(Plataia), more commonly Plataeae (Plataiai). An ancient city of Boeotia, on the northern slope of Mount Cithaeron, not far from the sources of the Asopus, and on the frontiers of Attica. It was said to have derived its name from Plataea, a daughter of Asopus. At an early period the Plataeans deserted the Boeotian Confederacy and placed themselves under the protection of Athens; and when the Persians invaded Attica, B.C. 490, they sent 1000 men to the assistance of the Athenians, and fought on their side at the battle of Marathon. Ten years afterward (480) their city was destroyed by the Persian army under Xerxes at the instigation of the Thebans; and the place was still in ruins in the following year (479), when the memorable battle was fought in their territory in which Mardonius was defeated, and the independence of Greece secured. In consequence of this victory, the territory of Plataea was declared inviolable. It now enjoyed a prosperity of fifty years; but in the third year of the Peloponnesian War (429) the Thebans persuaded the Spartans to attack the town, and after a siege of two years at length succeeded in obtaining possession of the place (427). Plataea was now razed to the ground, but was again rebuilt after the peace of Antalcidas (387). It was destroyed the third time by its inveterate enemies the Thebans in 374. It was once more restored under the Macedonian supremacy, and continued in existence till a very late period.

This text is cited Oct 2002 from The Perseus Project URL below, which contains interesting hyperlinks

Mountain peaks

Mt. Kitheron

Its highest peak is to the SSW of the modern Platees, to the SSE of the Agia Triada Monastery. Both these places are on the slopes of the Mt. Kitheron.

Orevatein WebPages

Perseus Project

Plataea, Plataia, Plataiai

PLATEES (Ancient city) VIOTIA

Perseus Project index

Present location


On the Arkopodi hill.

The Princeton Encyclopedia of Classical Sites


PLATEES (Ancient city) VIOTIA
  This Boiotian city is situated near the boundary of Attica, between the last slopes of Mt. Kithairon and the Asopos (Ptol. Geog. 3.15.20; Plin. HN 4.2.6). It was also mentioned by Homer (Il. 2.504).
  In 519 B.C. the city obtained the protection of Athens against Thebes, which was trying to annex it. It remained allied with Athens in the battles of Marathon, Artemision, and Salamis, and was sacked by the Persians in 479. For its strenuous resistance to the Persians and for its fidelity to Athens, Plataiai was honored with a gift of 80 talents for the Temple of Athena Areia. Phidias executed the cult statue and Polygnotos painted the walls of the pronaos for the temple. In 431 the Thebans again tried to take over the city. In 429 it was besieged by Archidamos, but its meager forces finally succeeded in forcing the blockade and reached refuge in Athens. In 427 it was occupied and rased to the ground although the temple of Hera was saved and a shelter for visitors was built near it. The Plataians returned to their city only to have it sacked by the Thebans; they retook it with the aid of Sparta, but were attacked again in 372 and the Thebans destroyed the city a second time. From this period until 338 the citizens of Plataiai enjoyed the hospitality of the Athenians. Philip led them home after Chaironeia, and the city was rebuilt under Alexander. During the Roman occupation Plataiai was not molested, in fact Justinian restored its walls. From the end of the 6th c. on Plataiai was a flourishing cult center of Hera (Paus. 9.3.8), of Demeter (Paus. 9.4.3), of Athena (Paus. 10.4.1), of Zeus Eleutherios (Paus., of Artemis (Paus. 1.15.4), and of other minor cults as attested by inscriptions and coins.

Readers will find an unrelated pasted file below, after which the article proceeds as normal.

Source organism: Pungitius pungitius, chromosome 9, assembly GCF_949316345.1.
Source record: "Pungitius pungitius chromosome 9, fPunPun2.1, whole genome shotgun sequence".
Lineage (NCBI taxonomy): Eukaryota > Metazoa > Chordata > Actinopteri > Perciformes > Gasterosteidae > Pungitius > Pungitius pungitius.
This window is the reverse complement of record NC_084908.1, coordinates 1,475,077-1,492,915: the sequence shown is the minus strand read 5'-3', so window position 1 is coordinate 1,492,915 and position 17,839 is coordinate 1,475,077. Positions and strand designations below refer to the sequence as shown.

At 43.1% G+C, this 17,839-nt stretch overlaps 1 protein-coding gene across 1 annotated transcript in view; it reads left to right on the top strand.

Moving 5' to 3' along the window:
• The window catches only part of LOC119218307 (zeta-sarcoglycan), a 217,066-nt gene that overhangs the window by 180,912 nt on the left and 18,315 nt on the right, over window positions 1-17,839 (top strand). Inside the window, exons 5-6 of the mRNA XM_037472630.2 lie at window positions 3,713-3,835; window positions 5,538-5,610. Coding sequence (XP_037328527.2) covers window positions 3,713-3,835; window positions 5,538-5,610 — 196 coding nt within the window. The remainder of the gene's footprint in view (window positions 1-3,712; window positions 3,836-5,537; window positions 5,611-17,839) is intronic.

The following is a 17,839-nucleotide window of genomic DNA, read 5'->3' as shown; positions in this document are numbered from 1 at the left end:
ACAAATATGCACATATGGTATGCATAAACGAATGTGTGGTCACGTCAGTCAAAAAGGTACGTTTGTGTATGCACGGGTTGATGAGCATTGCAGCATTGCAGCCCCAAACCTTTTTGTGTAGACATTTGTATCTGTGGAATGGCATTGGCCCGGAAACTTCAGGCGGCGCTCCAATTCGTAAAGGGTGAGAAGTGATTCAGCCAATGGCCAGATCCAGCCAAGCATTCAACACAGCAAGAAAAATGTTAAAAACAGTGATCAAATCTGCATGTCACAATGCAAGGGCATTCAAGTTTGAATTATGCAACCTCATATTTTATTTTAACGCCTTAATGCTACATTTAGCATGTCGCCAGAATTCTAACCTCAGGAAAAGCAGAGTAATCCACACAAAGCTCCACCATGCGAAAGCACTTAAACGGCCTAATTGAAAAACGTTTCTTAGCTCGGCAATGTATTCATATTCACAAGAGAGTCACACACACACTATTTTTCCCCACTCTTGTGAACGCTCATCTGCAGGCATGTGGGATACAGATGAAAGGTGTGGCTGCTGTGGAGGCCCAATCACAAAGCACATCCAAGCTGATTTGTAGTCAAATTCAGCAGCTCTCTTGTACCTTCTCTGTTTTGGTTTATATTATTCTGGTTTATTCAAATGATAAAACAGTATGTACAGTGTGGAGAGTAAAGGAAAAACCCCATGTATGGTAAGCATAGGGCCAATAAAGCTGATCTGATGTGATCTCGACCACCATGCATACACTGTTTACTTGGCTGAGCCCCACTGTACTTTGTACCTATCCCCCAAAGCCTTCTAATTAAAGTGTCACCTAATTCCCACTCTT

Few vestiges of the city before 338 are preserved although near the internal NE corner of the Hellenistic walls there are a few remains of prehistoric walls, and excavation has brought to light fragments of prehistoric pottery and Mycenaean vases. The walls are rather complex. The enclosure built after 338 resembles a bulky polygon with the higher part to the S, where the extremity is defended by a tower. Behind this spur is a second curtain wall with numerous square towers. Circular towers protect the NW and NE corners; and two other extensions of the wall, NW-S and W-E, cross the site of the city. The maximum axes of the circuit are 1500 by 750 m. The 5th c. walls are rather rude work with a tendency toward polygonal technique; the 385 B.C. walls is isodomic work with a squared face; the 338 B.C. walls, restored under Philip, is isodomic trapezoidal work with a rounded face; later repairs and partial rebuilding under Alexander (?) are in isodomic technique with a squared and partly chiseled face.
  The temple of Hera (49.9 x 16.7 m), was identified in 1891 on a terrace inside the city wall. To the N of the temple was found the Katagogion, a large hostel with a square plan and rooms on two stories, erected by the Thebans after the destruction of the city in 427 B.C. on a site that was later occupied by the Roman agora (Thuc. Hist. 2.69). Outside the walls to the W and NE are the necropoleis. Not even the site of the temple of Athena Areia has been identified.

N. Bonacasa, ed.
This text is from: The Princeton encyclopedia of classical sites, Princeton University Press 1976. Cited Nov 2002 from Perseus Project URL below, which contains bibliography & interesting hyperlinks.